I have only used the broomstick method myself. I was worried that I might mess up a cervical dislocation by hand but reading your experience might give me the confidence to try it next time I have to cull a bird. Thank you so much for the information!
 

impr3

Chirping
Sep 26, 2020
67
144
73
Lake County, CA
I have only used the broomstick method myself. I was worried that I might mess up a cervical dislocation by hand but reading your experience might give me the confidence to try it next time I have to cull a bird. Thank you so much for the information!

It's funny how different things worry different people. I had a shovel all ready to try the broomstick method if manual dislocation didn't work, but I was terrified of actually needing to use it since the broomstick method seems so complicated to me. I also had a slipknot hanging from a branch with a very sharp knife as an additional backup, but that also felt scary to me.

Yep, I had three methods all prepared and ready to go. There was no way I was going to end up with an injured-but-not-quite-dead chicken...
 

3KillerBs

Crossing the Road
11 Years
Jul 10, 2009
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I've thought about using the manual method but as I have arthritis in my wrists and the base of my thumbs that is getting progressively worse so I'm concerned that I would not be able to do it physically.

I didn't find the broomstick complicated. I did use a spare ax handle instead of an actual broomstick because the flatter profile makes it easier to keep it firmly under my feet.
 

Curnow

Songster
5 Years
Mar 27, 2015
276
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Breckenridge, Missouri
I too use the broomstick method. Actually,, I use a hoe. I was terrified in the beginning, but find it a very quick easy death now. I can clearly feel the quick separation. Like you all, I then hang and cut off head and bleed out.

I think cervical dislocation (however you do it) does seem the most humane.
I just don't use my hands because they are small and I worry about strength, even though I know it doesn't take much if a pull.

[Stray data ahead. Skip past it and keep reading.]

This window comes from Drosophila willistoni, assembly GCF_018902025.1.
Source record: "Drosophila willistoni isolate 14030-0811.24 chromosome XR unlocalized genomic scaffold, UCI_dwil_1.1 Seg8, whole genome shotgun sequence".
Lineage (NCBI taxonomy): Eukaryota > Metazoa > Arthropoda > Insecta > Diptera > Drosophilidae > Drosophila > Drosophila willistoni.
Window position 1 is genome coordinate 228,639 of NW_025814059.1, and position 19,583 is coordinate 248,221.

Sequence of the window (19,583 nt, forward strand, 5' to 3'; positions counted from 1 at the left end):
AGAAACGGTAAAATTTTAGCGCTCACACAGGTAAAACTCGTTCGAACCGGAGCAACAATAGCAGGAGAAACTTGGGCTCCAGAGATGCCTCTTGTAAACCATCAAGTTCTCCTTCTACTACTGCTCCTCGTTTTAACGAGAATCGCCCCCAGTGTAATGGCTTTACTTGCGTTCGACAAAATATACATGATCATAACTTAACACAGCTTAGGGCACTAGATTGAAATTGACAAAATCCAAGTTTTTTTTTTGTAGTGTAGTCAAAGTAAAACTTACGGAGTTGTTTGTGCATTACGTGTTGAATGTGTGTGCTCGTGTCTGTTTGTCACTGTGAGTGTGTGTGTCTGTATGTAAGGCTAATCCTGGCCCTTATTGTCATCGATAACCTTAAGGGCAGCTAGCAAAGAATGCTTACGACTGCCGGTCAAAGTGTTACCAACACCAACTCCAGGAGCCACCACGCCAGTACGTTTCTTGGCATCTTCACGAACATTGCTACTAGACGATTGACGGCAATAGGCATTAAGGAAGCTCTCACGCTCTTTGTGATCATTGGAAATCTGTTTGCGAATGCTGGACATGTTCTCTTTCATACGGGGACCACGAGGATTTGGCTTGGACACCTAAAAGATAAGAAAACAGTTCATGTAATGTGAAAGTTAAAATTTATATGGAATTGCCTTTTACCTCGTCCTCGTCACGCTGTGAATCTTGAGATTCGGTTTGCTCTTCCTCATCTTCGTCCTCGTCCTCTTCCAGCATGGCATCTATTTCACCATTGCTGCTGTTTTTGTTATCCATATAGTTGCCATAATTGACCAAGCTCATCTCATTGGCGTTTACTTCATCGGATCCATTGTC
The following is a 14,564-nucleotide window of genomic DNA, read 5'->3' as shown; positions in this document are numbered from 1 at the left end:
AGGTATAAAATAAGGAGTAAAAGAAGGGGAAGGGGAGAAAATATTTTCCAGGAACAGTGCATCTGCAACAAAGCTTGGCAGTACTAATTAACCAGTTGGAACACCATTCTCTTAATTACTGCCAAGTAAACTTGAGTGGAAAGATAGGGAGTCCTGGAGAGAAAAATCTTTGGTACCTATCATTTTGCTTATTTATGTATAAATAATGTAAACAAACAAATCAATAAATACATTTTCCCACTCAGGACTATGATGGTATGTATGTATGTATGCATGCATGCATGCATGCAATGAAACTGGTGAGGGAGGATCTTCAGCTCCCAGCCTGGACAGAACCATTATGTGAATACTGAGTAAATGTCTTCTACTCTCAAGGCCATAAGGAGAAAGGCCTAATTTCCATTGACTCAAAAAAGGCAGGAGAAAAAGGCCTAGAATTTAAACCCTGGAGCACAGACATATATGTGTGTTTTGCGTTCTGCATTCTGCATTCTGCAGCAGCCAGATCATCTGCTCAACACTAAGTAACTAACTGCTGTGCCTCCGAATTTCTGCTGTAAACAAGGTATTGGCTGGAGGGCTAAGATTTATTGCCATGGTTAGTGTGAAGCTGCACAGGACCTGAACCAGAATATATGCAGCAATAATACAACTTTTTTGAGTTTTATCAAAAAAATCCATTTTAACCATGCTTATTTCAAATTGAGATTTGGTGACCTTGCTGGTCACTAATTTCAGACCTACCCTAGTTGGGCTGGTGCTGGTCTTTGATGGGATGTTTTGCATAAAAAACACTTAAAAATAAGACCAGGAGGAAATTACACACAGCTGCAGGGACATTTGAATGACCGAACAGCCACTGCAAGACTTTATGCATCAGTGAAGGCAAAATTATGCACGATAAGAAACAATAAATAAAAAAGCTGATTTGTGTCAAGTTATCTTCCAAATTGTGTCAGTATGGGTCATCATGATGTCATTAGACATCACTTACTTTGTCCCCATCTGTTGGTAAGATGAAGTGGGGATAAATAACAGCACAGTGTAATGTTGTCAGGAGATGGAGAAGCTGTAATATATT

nuthatched

It's C-O-O-P, not C-O-U-P-E!
Premium Feather Member
Nov 9, 2019
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We've always just used a hatchet since it's certain, I'd be uneasy using a method that I could get wrong. I'll look into this method if it's simple enough.
 

aart

Chicken Juggler!
Premium Feather Member
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Nov 27, 2012
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For reference, they were both 3.5 month old cockerels.
Thats' pretty small bird. Have you tried it on a bird older than a year?

I know a lot of people on here like the broomstick method, but it terrifies me as I'm not sure how I'd know that I've applied the right amount of pressure and pull.
You can feel it go, and hear it.


I've thought about using the manual method but as I have arthritis in my wrists and the base of my thumbs that is getting progressively worse so I'm concerned that I would not be able to do it physically.

I didn't find the broomstick complicated. I did use a spare ax handle instead of an actual broomstick because the flatter profile makes it easier to keep it firmly under my feet.
Ditto Dat!

I only found one, out of dozens, of broomstick vids that didn't rip the head right off the bird.

Cervical Dislocation is shown in this video at about 1:00,
Click the 'Watch this video on YouTube'
it's the only CD video I've found that doesn't remove the head.

-Notice the slight divot in the ground under the stick and neck, this will keep the bird from being choked.

-Notice that she slowly stretches out the neck and legs before giving the short sharp jerk that breaks the neck close to the skull, this is key to success IMO.

I've found this technique to be very effective.